Materials and Methods

Data Collection and Definitions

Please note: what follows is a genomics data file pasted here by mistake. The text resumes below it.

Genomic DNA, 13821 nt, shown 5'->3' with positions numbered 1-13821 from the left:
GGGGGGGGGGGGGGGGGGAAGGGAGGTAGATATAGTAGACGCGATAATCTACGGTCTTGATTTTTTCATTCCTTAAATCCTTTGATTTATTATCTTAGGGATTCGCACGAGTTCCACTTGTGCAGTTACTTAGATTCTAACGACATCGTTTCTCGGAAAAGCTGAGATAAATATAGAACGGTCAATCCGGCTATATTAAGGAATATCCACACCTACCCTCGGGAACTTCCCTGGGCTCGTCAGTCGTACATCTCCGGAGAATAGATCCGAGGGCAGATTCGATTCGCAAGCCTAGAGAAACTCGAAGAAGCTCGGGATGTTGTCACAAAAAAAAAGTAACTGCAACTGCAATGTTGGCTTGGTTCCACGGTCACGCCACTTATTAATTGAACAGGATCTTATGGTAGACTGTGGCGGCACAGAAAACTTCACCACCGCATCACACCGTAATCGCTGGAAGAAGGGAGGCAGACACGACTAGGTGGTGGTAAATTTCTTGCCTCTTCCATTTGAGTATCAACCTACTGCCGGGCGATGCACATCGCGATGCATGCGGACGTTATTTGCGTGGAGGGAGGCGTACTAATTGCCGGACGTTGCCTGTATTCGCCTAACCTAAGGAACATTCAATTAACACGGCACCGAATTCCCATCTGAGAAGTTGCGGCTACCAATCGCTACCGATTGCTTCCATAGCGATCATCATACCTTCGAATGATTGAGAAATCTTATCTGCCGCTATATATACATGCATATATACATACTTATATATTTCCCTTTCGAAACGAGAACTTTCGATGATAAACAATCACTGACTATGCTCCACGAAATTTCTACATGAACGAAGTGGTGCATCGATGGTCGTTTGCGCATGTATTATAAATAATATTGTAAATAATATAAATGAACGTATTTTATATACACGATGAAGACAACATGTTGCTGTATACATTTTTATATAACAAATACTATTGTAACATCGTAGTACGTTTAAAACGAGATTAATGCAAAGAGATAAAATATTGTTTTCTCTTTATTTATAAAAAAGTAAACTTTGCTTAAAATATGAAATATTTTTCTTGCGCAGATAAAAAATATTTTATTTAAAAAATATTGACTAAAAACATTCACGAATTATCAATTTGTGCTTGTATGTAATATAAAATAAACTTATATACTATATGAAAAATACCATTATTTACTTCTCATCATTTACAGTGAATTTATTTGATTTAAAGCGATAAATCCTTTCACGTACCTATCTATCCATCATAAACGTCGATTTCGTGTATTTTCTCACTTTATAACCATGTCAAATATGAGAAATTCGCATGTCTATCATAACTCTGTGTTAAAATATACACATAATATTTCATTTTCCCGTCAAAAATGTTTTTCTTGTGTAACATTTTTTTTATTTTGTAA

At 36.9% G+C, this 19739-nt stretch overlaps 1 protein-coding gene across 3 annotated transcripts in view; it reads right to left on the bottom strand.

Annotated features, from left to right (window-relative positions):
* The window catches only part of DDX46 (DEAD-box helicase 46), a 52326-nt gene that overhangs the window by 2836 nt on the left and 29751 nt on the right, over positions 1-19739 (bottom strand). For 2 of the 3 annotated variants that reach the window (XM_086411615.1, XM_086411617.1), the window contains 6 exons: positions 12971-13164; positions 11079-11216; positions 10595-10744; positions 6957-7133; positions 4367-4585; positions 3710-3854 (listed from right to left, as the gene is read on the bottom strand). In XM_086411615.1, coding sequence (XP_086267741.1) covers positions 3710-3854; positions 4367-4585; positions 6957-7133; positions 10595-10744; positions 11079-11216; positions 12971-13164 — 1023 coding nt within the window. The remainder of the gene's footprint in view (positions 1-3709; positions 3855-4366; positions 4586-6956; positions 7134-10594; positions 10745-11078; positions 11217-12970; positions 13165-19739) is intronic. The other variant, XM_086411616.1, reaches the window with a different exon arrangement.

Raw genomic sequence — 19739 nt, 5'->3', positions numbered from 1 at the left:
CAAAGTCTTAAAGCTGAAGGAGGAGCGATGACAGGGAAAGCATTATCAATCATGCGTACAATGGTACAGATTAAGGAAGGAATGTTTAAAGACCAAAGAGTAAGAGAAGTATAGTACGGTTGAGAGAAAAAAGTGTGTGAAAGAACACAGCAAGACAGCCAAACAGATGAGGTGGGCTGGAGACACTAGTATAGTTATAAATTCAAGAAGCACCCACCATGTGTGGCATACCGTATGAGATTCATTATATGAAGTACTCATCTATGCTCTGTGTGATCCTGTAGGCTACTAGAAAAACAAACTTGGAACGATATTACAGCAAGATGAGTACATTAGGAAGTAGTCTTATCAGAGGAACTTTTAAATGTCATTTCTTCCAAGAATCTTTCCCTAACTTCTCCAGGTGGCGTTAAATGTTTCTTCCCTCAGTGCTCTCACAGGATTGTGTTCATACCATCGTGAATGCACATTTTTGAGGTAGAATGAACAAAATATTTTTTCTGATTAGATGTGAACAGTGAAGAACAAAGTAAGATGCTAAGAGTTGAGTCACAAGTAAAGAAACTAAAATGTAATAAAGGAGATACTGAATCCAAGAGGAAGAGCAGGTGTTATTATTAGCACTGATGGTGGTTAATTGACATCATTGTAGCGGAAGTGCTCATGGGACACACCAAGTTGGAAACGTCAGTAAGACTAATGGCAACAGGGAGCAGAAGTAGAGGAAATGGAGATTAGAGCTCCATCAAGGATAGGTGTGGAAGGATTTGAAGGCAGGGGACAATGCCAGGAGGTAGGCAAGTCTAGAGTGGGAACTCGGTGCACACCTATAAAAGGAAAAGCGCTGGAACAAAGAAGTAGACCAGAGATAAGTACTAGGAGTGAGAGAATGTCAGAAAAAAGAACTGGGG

In this single center, retrospective, observational study, we included all consecutive patients aged 0 to 18 years who received CRRT during their PICU stay at the Meyer Children's Hospital (Florence, IT) from January 2012 to December 2017. Rate of CRRT application, along with patients' clinical data at PICU admission [i.e., anthropometric and clinical characteristics, such as admission diagnosis, urinary output (UO), accumulated FO, need for vasopressors or mechanical ventilation] are described. In the subgroup of patients where data on CRRT prescription and delivery were available, we also described patients' clinical characteristics at CRRT initiation and CRRT technical features. In particular, UO, FO, and laboratory data were collected immediately before CRRT initiation, along with timing-to-start and indication for CRRT. Being a retrospective observational study, CRRT initiation was determined by the attending physicians according to local policy and practice. Technical data include information on CRRT initial prescription (i.e., treatment modality, filter type, treatment duration, adopted vascular access, anticoagulation strategy), and minute-by-minute treatment delivery information recorded on the CRRT monitor memory card (e.g., flows, pressures, and machine alarms). Combined analysis of overtime pressure drop and overtime transmembrane pressure (TMP) and machine alarms allowed the identification of unintended discontinuation sessions due to membrane fouling. Stopped sessions were reported as “clotted” if pressure drop had increased above 150 mmHg and/or clotting machine alarms had been identified in the machine recorded treatment data. Technical CRRT data regarding CRRT prescription, available for each delivered session, were used to identify predictors for circuit clotting. Recorded treatment data were analyzed to identify treatment clogging (TMP elevation >250 mmHg) and vascular access dysfunction (negative access pressure, below −100 mmHg for a cumulative time longer than 120 min). Patients experiencing a rate of clotted sessions >25% of total CRRT sessions were considered as patients with “high clotting rate.” On this basis, patients' clinical and laboratory characteristics were also reported according to clotting rate.